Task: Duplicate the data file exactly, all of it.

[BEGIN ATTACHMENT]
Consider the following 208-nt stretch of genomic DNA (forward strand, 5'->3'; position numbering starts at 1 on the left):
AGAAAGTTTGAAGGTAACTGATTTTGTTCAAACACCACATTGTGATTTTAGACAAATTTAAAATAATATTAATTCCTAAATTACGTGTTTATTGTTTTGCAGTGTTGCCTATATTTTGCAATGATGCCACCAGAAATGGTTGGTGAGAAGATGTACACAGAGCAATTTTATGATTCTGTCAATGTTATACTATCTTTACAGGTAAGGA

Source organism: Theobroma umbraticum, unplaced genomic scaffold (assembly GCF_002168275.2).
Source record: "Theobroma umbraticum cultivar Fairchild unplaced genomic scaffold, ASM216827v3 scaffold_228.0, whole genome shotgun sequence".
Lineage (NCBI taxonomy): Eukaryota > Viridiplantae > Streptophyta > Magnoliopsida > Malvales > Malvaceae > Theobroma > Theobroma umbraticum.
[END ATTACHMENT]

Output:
Consider the following 208-nt stretch of genomic DNA (forward strand, 5'->3'; position numbering starts at 1 on the left):
AGAAAGTTTGAAGGTAACTGATTTTGTTCAAACACCACATTGTGATTTTAGACAAATTTAAAATAATATTAATTCCTAAATTACGTGTTTATTGTTTTGCAGTGTTGCCTATATTTTGCAATGATGCCACCAGAAATGGTTGGTGAGAAGATGTACACAGAGCAATTTTATGATTCTGTCAATGTTATACTATCTTTACAGGTAAGGA

Source organism: Theobroma umbraticum, unplaced genomic scaffold (assembly GCF_002168275.2).
Source record: "Theobroma umbraticum cultivar Fairchild unplaced genomic scaffold, ASM216827v3 scaffold_228.0, whole genome shotgun sequence".
Lineage (NCBI taxonomy): Eukaryota > Viridiplantae > Streptophyta > Magnoliopsida > Malvales > Malvaceae > Theobroma > Theobroma umbraticum.